11 October 2007
Posted in Reviews
By Deidre Schipani
The Post and Courier
Thursday, October 11, 2007
It's a family affair. Owner/chef Fred Neuville and his wife Joan collaborate with Heather Barrie-Ahern to create the taste, look and feel of Fat Hen. The Neuvilles' four children lend the appropriate hands to feather the nest of the establishment.
With the opening of Fat Hen on Johns Island, I was asking myself: Is this a play on Mother Goose, "one, two buckle my shoe, â€¦ nine, ten, big fat hen"? Or is chef "digging" in the garden of the goosefoot family and does Fat Hen refer to lambs quarters, or is its name the drinking game â€” A big fat hen, a couple of ducks, three running hares, four brown bears â€¦?"
Having been to Fat Hen, I now think it is a poularde, the fat roaster of French cuisine that is really a goose laying eggs of gold for Neuville and his staff.
Fat Hen has mined the appetites of Johns Island, Kiawah, Seabrook, Charleston and Mount Pleasant residents, and has managed to satisfy them all.
Neither a bistro nor a brasserie, Fat Hen has the casual vibe of a mas (a French farmhouse) whose decor marries whimsy with humor.
A chalk board lists the changing plats du jour along with a specialty drink menu and wines by the glass.
Reservations are taken for large groups and how we wished we could be adopted by a party of 11 that had dibs on the community table in the bar area. The bar serves the full menu along with its own dedicated menu that offers sliders of braised short ribs.
The backbones of French classics are on the menu: French onion soup ($3.95, $5.95), Mesclun Salad ($6.95), Charcuterie Platter ($10.95), Braised Chicken (think coq au vin $15.95), Butcher's Steak and Frites ($17.95), a Cheese Plate for dessert ($9.95-$11.95) along with sorbet, creme brulee, chocolate pate and tarte au citron.
And along with those same French sensibilities is terroir, the sense of place, and Fat Hen honors its Lowcountry location with Shrimp and Grits ($18.95), sides of Collards and Butter Bean ($3.95), Hickory Smoked Brisket ($13.95), Oysters with Country Ham ($8.25), and Fried Green Tomatoes ($4.95).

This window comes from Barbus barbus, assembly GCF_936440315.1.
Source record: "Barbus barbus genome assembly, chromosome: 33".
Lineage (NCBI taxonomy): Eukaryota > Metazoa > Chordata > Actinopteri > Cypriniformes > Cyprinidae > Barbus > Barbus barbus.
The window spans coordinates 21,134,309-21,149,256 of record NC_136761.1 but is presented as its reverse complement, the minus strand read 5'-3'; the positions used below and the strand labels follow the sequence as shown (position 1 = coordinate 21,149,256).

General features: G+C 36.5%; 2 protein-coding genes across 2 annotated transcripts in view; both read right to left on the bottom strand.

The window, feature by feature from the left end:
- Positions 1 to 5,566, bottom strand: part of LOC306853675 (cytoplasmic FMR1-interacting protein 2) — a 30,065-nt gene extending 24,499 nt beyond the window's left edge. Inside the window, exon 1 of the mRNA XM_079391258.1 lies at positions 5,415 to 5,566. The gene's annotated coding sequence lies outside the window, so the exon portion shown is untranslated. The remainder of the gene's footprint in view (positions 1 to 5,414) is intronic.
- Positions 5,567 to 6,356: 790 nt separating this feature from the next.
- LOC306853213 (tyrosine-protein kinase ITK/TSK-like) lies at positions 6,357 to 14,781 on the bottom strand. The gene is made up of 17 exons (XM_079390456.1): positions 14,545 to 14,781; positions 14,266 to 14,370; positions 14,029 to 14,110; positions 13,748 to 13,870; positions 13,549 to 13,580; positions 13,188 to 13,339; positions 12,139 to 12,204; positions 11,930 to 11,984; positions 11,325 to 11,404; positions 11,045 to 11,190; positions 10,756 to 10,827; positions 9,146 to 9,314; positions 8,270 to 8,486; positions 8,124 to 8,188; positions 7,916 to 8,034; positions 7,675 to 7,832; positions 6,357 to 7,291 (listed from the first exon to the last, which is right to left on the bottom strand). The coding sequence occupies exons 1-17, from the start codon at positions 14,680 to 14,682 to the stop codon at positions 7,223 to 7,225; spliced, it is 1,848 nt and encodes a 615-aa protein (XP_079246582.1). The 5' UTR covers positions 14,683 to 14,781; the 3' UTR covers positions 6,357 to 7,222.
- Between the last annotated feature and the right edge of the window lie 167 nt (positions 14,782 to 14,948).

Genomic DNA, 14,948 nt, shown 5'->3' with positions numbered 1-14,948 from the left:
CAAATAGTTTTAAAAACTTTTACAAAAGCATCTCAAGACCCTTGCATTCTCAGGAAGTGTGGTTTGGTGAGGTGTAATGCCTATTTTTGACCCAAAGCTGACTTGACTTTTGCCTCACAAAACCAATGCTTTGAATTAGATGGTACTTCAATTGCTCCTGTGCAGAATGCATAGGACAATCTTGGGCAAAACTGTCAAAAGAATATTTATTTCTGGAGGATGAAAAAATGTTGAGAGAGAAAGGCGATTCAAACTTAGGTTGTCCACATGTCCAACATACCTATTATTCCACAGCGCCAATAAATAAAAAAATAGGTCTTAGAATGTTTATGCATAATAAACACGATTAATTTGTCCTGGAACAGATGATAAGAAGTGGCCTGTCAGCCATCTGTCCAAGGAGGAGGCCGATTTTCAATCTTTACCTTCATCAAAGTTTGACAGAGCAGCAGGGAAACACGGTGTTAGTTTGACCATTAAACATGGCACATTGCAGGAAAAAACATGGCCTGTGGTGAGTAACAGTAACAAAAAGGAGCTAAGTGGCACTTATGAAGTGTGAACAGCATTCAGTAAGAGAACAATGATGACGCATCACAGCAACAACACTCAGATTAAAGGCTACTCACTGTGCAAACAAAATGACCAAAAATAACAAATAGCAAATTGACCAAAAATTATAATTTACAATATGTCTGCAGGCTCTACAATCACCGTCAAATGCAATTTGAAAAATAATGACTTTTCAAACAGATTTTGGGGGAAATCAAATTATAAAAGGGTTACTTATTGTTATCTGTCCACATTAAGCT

If mussels defined your experience at 39 Rue de Jean, where Neuville previously was chef and partner, Fat Hen provides â€” with the regional notes of Provence, Brittany, the Cote d'Azur and the creamy sauce Poulette.
For your primal enjoyment, the braised dishes are remarkable. Whether chicken, short ribs or lamb, these sturdy pieces of meat are rendered into fall-off-the-bone succulence.
Double cut pork chops ($18.95) marry Southern collard greens with a splash of Calvados from Normandy.
Tuna wears a beurre rouge mantle (a red wine butter sauce) and cozies up to a side of hoppin' john.
Neuville supports the local, the seasonal and sustainable and this is seen on his menu. He has also hired a talented stable of cooks who bring their own unique talents to the dishes.
We ordered the Onion Tart ($5.95), which reminded us of a tarte flambe of Alsace. It is open face, strewn with smoky lardons of bacon, seasoned with thyme and silky caramelized onions and drizzled with rivulets of creme fraiche.
The BBQ Roasted Duck ($8.50) is glazed with pomegranate juice reduced to the thickness of molasses and served over black pepper grits. The grits could have had more pepper to our taste.
The Hen takes the familiar and with its cleverly conceived menu provides a little twist.
The Seared Grouper ($18.95) feels like a play on a French classic salmon dish served over lentils with a red wine sauce but in this case Southern butter beans replace the lentils and a melange of wild mushrooms, tomatoes, herbs and butter create its own savory nage.
We also ordered the Shrimp and Pasta ($17.25). The "pates" (pasta) are made in-house and are as good as any outstanding Italian restaurant. It is curious to note that sometimes the best fish dishes are found in nonseafood restaurants and pastas of this quality are found at a French-inspired restaurant.
France, however, is no stranger to pasta and Les Pates are always found on bistro and brasserie menus.
A slight licorice tang of tarragon, flat leaf parsley, high quality butter along with wine and tomatoes made this dish a winner.
There is a collegiality among the staff and when our waitress got hung up with a large table, an explanation was quickly given, our water glasses filled and appetizer order was taken. It is clear the principles of hospitality and taking care of the guests are valued here.
You will surely find a sweet to end your meal â€” grilled fruit cobblers, pluff mud pie, a lemon tart or creme brulee ($6.95); but you may want to try a cheese course and a glass of port.
The Fat Hen is a wonderful example of the farmer-chef relationship; the integration of the back of the house to the front of the house and a value system that allows all to achieve success.
In a very short time, The Fat Hen is a red hen that could. Or in French, Miam! Miam!